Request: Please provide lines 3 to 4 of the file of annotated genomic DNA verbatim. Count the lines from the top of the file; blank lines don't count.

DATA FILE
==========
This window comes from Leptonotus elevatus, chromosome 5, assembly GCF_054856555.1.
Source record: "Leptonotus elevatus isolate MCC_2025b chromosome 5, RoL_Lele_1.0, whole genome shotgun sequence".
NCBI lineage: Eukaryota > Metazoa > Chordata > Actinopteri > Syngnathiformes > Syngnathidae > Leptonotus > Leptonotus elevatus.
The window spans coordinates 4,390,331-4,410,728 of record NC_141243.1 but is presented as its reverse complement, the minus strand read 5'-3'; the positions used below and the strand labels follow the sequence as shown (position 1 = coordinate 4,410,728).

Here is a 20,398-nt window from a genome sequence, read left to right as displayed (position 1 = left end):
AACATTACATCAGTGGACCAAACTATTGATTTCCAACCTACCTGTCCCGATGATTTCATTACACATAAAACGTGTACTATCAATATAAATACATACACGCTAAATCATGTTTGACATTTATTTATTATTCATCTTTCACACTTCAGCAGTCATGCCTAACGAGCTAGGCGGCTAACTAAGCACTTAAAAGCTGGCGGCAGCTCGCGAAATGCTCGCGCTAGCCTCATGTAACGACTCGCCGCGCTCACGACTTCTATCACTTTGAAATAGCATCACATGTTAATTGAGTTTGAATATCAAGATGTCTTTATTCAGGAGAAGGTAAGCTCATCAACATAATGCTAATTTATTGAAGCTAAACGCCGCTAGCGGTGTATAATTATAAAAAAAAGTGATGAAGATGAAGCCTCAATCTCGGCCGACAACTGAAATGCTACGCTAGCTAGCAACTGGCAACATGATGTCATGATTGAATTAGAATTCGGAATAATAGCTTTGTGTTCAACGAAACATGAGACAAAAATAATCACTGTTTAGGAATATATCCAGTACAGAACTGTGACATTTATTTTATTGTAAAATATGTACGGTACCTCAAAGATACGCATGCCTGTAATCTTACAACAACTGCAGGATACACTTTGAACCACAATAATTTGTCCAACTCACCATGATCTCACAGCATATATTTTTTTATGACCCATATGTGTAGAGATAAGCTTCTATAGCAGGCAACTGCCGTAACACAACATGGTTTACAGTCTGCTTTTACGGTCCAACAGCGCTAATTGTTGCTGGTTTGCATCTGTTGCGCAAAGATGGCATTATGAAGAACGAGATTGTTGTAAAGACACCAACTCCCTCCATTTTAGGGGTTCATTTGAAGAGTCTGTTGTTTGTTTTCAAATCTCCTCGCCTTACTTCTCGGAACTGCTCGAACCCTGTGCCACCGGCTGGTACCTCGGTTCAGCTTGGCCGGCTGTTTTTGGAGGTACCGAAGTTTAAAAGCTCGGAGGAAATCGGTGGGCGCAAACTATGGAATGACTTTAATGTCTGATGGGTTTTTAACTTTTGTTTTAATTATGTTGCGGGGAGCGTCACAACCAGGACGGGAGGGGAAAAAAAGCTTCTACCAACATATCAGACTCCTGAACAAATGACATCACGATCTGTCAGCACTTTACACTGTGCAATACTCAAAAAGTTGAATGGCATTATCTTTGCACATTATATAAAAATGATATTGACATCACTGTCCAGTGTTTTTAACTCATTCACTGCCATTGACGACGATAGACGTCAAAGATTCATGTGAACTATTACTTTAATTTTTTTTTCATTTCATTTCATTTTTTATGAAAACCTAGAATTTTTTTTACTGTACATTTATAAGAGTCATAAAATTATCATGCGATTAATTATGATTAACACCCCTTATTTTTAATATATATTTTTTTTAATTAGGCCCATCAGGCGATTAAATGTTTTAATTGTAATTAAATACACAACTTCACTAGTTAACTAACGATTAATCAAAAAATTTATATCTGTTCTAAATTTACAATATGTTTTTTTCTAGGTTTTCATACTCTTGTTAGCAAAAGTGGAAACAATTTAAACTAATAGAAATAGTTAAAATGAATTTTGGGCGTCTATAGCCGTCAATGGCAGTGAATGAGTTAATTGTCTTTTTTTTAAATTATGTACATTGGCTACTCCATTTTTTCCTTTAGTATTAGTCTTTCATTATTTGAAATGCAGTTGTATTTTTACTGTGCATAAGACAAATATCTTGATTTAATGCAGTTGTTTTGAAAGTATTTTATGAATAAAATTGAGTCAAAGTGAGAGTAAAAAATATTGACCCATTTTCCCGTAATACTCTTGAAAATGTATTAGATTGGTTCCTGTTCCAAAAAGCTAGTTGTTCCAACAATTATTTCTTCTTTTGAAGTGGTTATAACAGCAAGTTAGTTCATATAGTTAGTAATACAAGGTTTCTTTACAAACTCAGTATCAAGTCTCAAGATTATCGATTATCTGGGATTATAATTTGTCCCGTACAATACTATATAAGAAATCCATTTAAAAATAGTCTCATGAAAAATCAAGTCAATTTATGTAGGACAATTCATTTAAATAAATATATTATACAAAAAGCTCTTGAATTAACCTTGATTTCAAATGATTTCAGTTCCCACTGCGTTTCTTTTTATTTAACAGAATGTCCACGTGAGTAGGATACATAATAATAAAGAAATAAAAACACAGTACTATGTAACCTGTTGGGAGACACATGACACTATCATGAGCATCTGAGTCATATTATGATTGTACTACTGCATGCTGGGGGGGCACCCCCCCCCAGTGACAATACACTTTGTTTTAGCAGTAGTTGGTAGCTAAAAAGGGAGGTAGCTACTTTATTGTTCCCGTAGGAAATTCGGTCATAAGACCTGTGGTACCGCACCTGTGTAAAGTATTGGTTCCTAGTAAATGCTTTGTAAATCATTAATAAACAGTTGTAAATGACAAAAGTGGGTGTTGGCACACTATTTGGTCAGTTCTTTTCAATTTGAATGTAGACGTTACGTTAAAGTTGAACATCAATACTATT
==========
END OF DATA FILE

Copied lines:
NCBI lineage: Eukaryota > Metazoa > Chordata > Actinopteri > Syngnathiformes > Syngnathidae > Leptonotus > Leptonotus elevatus.
The window spans coordinates 4,390,331-4,410,728 of record NC_141243.1 but is presented as its reverse complement, the minus strand read 5'-3'; the positions used below and the strand labels follow the sequence as shown (position 1 = coordinate 4,410,728).